Deputy Chief Magistrate Jane Mottley AM will be made a permanent judge of the District Court and will be sworn in as the Senior Judge of the New South Wales Drug Court in the coming weeks.
Deputy Chief Magistrate Mottley brings more than 30 years of legal experience to the Drug Court bench.
Deputy Chief Magistrate Mottley was admitted as a solicitor in 1989, and appointed a Magistrate in the year 2000. She has presided over the Children's Court, in the Local Courts. She has been an acting judge of the District Court since 2017 while presiding as a judge of the Drug Court.
Expansion of the NSW Drug Court
Deputy Chief Magistrate Mottley replaces Judge Roger Dive, who is retiring next month.
Her appointment also marks a new era for the New South Wales Drug Court, as the State Government announced last month there will be an increase of $27.9 million in funding over the next four years to enable the expansion of the Drug Court into Dubbo, to deal primarily with the region's crystal methamphetamine, or 'ice', epidemic.
About the NSW
The New South Wales Drug Court is a specialist jurisdiction established in 1999 with a view to helping drug-dependent criminal offenders overcome their addictions and stay out of prison.
It operates in the Sydney CBD, Parramatta and the Hunter region and has achieved impressive results: the reoffending rate among participants is 17 per cent lower than for people outside the program.
It is also much more cost-effective than sending people to prison.
Which courts can refer cases to the Drug Court?
The Drug Court accepts referrals from Local Courts at Bankstown, Belmont, Blacktown, Burwood, Campbelltown, Central, Cessnock, Downing Centre in Sydney, Fairfield, Kurri Kurri, Liverpool, Maitland, Mount Druitt, Newcastle, Newtown, Parramatta, Penrith, Raymond Terrace, Toronto, Waverly and Windsor.
It also takes referrals from District Courts and Campbelltown, East Maitland, Newcastle, Parramatta, Penrith and the Downing Centre in Sydney.
What is the Drug Court ballot?
The number of participants for the Drug Court program is limited and, due to the high volume of applicants, ballots are held every Monday at Hunter Drug Court and every Thursday at Parramatta and Sydney Drug Court whereby participants are selected electronically from the pool of applicants.
Applicants can only be placed in the next upcoming ballot – applications do not carry over into future ballots.
This means an applicant who is not selected in the ballot must reapply for future ones.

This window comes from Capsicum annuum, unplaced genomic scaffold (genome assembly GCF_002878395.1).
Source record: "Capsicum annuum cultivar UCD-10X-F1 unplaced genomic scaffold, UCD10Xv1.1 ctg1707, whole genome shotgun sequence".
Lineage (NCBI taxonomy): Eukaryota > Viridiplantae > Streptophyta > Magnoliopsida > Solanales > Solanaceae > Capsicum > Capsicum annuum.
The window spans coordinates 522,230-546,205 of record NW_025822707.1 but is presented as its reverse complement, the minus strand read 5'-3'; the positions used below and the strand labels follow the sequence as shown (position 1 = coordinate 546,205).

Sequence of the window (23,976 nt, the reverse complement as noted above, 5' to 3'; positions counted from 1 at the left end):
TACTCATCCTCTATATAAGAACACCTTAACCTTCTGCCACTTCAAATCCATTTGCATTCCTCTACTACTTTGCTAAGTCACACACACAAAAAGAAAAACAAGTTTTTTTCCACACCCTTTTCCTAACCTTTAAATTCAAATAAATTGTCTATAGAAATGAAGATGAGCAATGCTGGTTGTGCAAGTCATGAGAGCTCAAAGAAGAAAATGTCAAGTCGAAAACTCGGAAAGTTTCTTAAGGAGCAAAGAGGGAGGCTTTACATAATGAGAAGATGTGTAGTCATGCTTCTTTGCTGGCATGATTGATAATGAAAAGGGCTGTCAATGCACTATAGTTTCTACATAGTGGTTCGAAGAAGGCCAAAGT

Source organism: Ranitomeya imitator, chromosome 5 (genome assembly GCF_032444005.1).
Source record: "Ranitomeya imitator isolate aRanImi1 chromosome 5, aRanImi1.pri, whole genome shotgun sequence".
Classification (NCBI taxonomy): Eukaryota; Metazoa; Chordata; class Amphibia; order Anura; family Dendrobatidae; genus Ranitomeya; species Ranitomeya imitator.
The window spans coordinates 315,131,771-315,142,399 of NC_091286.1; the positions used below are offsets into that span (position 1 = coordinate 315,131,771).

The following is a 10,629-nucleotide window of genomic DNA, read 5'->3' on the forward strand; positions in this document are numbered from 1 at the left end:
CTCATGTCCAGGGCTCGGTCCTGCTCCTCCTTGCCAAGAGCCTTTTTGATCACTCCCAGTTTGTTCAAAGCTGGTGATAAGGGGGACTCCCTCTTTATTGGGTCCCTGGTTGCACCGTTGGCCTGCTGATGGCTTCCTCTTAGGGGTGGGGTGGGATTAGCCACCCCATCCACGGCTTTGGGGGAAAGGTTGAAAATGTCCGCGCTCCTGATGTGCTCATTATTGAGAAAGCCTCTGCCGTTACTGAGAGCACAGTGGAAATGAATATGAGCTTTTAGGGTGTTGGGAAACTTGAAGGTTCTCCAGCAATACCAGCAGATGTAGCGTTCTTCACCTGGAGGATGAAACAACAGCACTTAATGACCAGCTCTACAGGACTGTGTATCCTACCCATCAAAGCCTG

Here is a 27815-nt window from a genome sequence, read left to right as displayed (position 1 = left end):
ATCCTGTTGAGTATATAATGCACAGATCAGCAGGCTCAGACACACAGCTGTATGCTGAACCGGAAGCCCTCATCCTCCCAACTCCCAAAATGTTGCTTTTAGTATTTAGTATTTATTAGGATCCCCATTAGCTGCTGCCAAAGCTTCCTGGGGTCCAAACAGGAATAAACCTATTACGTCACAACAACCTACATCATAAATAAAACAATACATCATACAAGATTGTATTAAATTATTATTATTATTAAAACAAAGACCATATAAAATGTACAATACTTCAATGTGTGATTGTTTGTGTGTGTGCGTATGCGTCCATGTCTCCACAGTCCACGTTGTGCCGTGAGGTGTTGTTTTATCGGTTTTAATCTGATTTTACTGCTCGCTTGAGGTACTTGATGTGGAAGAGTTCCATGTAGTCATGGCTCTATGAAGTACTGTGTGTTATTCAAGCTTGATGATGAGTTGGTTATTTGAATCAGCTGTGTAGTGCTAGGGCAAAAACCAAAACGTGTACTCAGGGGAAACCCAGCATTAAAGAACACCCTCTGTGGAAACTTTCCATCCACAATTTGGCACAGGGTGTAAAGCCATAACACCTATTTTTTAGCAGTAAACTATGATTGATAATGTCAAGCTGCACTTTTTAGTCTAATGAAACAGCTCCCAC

The results of the ballot are sent to the referring court on the day of the ballot.
How many places are available in the Drug Court program?
There is no set number of places available in the Drug Court program.
Rather, the number of availabilities are determined each week by the Senior Judge in consultation with the court team, taking into consideration the number of participants engaged in the program at that time and the resources available to effect the program.
What details are referred to the Drug Court?
Referring courts are required to provide the following information to the Drug Court in order for the application to be considered in the ballot:
- The date of nomination for the ballot,
- The applicant's first and last name,
- The applicant's gender,
- The central names index (CNI) number for the applicant,
- The applicant's date of birth,
- The applicant's last known residential address,
- The applicant's Aboriginal / Torres Strait Islander status,
- The charge number/s for the alleged offence/s (or 'H number), and
- The referring court and contact name.
The CNI and H numbers are normally entered at the top right of a defendant's court attendance notice.
Who is eligible for the Drug Court program?
To be eligible for the Drug Court program, an applicant must:
- Be 18 years of age or over,
- Be willing to participate,
- Be dependent on prohibited drugs,
- Have indicated a plea of guilty,
- Be highly likely to be sentenced to fulltime imprisonment if convicted,
- Live in the Local Government Areas of Canterbury-Bankstown, City of Blacktown, City of Campbelltown, City of Cessnock, City of Fairfield, City of Hawkesbury, City of Lake Macquarie, City of Liverpool, City of Maitland, City of Newcastle, City of Parramatta, City of Penrith, City of Sydney, Cumberland, Port Stephens, The Hills Shire;